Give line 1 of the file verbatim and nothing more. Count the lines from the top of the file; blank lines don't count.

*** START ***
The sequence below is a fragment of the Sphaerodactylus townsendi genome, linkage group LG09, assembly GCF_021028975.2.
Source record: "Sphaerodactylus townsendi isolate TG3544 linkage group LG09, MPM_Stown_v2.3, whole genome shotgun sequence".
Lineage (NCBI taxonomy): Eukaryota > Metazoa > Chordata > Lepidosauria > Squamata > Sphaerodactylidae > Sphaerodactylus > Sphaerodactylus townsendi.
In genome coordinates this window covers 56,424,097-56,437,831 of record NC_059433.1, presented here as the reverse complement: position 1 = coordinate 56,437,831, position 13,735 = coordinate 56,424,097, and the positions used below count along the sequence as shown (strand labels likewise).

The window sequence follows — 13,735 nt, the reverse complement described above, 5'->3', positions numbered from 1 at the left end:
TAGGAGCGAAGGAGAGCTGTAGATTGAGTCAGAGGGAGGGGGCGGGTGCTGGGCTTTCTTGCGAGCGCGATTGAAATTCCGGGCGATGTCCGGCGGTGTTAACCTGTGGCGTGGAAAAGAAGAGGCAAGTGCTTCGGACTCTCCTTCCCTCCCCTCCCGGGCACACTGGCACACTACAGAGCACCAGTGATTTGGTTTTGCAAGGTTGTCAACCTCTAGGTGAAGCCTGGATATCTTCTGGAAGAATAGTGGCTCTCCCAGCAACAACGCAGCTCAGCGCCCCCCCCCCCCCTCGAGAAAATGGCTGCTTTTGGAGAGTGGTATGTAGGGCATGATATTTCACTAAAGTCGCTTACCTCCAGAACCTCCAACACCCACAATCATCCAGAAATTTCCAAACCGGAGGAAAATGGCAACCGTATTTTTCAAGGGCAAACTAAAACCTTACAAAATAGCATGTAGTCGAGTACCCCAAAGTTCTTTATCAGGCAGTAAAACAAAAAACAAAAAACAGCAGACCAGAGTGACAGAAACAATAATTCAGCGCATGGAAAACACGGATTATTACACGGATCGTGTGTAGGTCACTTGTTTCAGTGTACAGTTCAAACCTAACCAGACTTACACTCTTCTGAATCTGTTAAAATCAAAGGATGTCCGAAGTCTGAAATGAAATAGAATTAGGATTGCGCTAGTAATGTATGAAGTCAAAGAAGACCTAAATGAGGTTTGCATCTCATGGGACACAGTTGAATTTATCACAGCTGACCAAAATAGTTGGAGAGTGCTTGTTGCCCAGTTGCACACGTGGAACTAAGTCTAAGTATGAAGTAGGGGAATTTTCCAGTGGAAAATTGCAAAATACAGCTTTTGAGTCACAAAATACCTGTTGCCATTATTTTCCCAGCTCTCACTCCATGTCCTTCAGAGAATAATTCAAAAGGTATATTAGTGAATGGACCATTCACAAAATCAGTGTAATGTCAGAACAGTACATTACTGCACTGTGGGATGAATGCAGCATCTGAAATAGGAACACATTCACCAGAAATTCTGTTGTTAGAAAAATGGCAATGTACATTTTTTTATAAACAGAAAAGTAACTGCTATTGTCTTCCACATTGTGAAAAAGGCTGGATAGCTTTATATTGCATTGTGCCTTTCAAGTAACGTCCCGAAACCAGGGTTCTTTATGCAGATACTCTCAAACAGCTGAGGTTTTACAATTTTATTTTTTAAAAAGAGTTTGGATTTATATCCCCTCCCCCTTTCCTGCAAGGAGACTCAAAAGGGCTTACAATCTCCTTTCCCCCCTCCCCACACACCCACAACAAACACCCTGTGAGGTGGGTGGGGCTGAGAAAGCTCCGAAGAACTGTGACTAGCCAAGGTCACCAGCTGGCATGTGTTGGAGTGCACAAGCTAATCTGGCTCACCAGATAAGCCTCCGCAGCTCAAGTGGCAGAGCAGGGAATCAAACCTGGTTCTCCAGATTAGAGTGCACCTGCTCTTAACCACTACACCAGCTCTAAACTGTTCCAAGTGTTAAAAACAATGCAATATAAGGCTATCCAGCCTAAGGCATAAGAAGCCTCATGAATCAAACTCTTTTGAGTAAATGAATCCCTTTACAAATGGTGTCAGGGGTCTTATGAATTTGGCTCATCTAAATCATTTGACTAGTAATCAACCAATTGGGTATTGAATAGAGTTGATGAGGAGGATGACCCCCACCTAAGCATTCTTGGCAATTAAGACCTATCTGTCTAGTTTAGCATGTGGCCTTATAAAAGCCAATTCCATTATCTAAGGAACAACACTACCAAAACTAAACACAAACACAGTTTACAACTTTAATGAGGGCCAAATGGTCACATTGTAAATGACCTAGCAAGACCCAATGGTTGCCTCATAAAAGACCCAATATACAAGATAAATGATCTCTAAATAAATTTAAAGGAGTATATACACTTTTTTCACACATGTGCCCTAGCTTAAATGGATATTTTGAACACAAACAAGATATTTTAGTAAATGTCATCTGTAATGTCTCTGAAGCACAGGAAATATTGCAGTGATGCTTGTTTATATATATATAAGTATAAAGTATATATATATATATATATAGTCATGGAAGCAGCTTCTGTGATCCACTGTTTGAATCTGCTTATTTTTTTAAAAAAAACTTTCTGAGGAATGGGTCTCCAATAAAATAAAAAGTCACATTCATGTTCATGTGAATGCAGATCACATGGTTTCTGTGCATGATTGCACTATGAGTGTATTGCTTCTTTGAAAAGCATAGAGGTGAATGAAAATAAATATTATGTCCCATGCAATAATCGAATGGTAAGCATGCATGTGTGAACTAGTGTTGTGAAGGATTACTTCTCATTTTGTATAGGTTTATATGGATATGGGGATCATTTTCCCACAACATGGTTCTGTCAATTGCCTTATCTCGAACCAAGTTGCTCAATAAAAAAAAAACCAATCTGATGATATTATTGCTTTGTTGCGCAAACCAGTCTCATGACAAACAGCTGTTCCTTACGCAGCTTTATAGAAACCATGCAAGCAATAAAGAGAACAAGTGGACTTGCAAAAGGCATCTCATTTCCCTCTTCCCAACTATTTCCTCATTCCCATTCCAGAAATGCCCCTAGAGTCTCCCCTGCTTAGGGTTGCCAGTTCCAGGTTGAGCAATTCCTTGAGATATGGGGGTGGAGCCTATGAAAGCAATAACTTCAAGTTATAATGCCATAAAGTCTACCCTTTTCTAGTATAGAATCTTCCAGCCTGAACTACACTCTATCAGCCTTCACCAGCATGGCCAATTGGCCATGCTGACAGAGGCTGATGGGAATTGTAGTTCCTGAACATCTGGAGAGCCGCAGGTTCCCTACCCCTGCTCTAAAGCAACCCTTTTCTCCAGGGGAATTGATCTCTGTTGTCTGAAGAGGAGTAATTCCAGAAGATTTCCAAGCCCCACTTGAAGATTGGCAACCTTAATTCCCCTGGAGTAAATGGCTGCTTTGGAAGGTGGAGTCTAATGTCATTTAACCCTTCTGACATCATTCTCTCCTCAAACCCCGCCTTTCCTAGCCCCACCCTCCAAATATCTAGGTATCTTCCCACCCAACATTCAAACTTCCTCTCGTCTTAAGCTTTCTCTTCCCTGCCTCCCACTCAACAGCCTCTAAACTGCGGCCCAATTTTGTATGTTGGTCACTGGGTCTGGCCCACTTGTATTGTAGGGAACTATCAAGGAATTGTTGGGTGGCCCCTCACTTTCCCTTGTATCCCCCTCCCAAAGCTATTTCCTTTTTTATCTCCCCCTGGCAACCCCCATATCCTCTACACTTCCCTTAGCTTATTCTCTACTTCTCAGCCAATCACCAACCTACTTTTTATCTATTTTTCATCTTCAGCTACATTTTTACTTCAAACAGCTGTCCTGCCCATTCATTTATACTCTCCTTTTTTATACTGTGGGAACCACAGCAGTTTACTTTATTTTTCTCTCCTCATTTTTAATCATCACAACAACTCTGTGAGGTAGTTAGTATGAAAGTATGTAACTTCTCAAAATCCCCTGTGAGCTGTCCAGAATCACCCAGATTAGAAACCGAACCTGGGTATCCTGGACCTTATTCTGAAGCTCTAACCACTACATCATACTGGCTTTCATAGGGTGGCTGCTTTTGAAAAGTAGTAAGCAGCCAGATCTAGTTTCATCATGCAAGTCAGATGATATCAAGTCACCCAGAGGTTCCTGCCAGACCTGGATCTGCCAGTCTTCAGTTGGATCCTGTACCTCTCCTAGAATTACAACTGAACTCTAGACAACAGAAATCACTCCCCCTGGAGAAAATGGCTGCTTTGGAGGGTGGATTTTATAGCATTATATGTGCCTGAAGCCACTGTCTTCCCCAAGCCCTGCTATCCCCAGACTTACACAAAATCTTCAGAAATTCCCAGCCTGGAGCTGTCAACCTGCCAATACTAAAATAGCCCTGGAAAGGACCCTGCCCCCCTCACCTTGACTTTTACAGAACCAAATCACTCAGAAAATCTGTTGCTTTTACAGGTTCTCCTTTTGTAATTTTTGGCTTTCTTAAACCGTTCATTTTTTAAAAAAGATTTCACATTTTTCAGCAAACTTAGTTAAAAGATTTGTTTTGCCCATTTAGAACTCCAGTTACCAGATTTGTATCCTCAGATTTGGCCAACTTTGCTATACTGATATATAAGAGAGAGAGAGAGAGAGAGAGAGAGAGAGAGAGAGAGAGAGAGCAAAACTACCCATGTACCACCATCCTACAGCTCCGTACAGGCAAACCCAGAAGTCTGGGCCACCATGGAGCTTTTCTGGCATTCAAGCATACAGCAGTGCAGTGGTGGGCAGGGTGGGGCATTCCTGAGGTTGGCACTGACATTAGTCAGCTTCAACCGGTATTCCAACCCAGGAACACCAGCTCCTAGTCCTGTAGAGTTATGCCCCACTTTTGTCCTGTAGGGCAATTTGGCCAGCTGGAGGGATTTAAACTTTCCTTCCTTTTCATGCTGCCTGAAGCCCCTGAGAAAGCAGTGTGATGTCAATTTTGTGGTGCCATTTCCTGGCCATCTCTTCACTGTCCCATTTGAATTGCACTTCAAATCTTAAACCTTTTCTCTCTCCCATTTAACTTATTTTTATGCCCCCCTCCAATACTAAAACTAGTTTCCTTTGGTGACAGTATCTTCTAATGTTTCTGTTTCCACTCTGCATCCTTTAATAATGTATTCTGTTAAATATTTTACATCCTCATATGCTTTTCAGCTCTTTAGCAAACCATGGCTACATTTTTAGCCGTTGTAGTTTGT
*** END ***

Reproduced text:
The sequence below is a fragment of the Sphaerodactylus townsendi genome, linkage group LG09, assembly GCF_021028975.2.